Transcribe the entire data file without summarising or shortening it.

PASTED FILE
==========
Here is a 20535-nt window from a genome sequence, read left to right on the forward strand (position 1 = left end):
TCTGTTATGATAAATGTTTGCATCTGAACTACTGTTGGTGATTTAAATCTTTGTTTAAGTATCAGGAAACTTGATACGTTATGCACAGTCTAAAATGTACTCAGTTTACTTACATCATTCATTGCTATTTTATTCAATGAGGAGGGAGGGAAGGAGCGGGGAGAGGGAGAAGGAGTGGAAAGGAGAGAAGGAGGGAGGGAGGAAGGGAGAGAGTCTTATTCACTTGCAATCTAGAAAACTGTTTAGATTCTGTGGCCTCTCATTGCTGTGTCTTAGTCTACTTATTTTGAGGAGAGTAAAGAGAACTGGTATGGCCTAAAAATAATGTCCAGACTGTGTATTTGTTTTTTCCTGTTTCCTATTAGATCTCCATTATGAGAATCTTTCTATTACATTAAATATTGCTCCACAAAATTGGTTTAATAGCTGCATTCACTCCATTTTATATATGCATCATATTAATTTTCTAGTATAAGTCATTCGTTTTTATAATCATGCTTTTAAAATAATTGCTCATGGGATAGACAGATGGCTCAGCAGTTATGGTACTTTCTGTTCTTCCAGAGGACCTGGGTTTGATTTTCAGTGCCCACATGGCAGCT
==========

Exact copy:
Here is a 20535-nt window from a genome sequence, read left to right on the forward strand (position 1 = left end):
TCTGTTATGATAAATGTTTGCATCTGAACTACTGTTGGTGATTTAAATCTTTGTTTAAGTATCAGGAAACTTGATACGTTATGCACAGTCTAAAATGTACTCAGTTTACTTACATCATTCATTGCTATTTTATTCAATGAGGAGGGAGGGAAGGAGCGGGGAGAGGGAGAAGGAGTGGAAAGGAGAGAAGGAGGGAGGGAGGAAGGGAGAGAGTCTTATTCACTTGCAATCTAGAAAACTGTTTAGATTCTGTGGCCTCTCATTGCTGTGTCTTAGTCTACTTATTTTGAGGAGAGTAAAGAGAACTGGTATGGCCTAAAAATAATGTCCAGACTGTGTATTTGTTTTTTCCTGTTTCCTATTAGATCTCCATTATGAGAATCTTTCTATTACATTAAATATTGCTCCACAAAATTGGTTTAATAGCTGCATTCACTCCATTTTATATATGCATCATATTAATTTTCTAGTATAAGTCATTCGTTTTTATAATCATGCTTTTAAAATAATTGCTCATGGGATAGACAGATGGCTCAGCAGTTATGGTACTTTCTGTTCTTCCAGAGGACCTGGGTTTGATTTTCAGTGCCCACATGGCAGCT